U.K. Government Says Cinemas Won't Open Before July 4

Courtesy of Cineworld

Cineworld in London's Leicester Square

Movie theaters have been graded "high-risk" as part of a new coronavirus recovery guideline released Monday.

Cinemas in the U.K. will not open before July 4.

This was the date laid out Monday as part of the government's new COVID-19 recovery guideline, a 50-page document titled "Our Plan to Rebuild."

Movie theaters, which have been shut since the week of March 23, were listed among the "high-risk" group of businesses alongside other leisure facilities, hospitality venues such as pubs and restaurants, places of worship and personal care businesses such as hairdressers. These will be the last to reopen, no earlier than July 4, the government said. But even then they will need to meet strict COVID-19 guidelines.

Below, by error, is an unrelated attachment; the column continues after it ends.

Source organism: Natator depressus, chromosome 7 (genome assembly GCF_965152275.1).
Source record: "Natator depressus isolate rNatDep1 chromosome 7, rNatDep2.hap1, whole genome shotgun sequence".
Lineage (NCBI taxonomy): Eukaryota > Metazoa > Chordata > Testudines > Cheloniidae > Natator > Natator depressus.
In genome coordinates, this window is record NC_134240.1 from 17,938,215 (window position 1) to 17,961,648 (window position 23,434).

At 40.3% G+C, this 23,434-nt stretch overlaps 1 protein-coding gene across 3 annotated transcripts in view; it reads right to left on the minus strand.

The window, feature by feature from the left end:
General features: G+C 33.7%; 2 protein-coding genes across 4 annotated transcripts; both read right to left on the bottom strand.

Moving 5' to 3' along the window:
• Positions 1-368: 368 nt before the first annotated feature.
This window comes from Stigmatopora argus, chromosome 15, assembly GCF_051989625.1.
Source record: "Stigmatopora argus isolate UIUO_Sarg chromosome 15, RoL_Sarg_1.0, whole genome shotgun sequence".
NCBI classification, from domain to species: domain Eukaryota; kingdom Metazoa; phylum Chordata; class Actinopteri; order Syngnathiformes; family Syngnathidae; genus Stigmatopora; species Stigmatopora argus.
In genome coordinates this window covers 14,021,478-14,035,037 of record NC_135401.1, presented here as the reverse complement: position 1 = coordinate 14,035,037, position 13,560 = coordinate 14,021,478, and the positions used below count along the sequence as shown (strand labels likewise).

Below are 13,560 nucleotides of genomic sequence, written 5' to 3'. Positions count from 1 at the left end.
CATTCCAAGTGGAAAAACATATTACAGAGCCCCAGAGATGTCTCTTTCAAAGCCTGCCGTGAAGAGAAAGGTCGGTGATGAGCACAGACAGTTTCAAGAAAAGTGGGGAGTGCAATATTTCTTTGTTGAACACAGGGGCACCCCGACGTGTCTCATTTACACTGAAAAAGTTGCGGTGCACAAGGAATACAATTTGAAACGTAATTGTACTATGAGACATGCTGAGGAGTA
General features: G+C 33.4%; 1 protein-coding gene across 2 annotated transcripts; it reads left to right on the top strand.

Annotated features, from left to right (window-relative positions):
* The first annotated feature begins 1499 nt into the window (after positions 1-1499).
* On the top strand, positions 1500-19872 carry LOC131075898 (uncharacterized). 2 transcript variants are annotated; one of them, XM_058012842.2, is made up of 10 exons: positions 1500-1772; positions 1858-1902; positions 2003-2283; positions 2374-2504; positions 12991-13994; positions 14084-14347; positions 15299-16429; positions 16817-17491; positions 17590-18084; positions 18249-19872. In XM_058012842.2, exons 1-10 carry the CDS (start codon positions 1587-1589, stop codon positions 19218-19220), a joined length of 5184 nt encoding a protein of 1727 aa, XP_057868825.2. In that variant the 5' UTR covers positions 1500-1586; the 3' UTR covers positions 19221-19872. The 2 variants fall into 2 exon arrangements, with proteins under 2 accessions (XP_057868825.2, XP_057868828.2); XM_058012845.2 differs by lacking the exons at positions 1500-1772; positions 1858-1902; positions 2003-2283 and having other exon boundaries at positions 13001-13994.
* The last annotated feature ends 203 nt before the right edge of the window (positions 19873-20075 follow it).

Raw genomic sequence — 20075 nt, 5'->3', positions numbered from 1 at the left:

"Some venues which are, by design, crowded and where it may prove difficult to enact distancing may still not be able to re-open safely at this point, or may be able to open safely only in part," the plan stated.

"Nevertheless, the government will wish to open as many businesses and public places as the data and information at the time allows."

Some cinemas had touted the end of June as a possible opening date, with the chain Vue among these suggesting a soft opening. Christopher Nolan's Tenet, which currently has a release date with Warner Bros. of July 17,  is being seen many in the industry as the major blockbuster that can draw audiences back to theaters.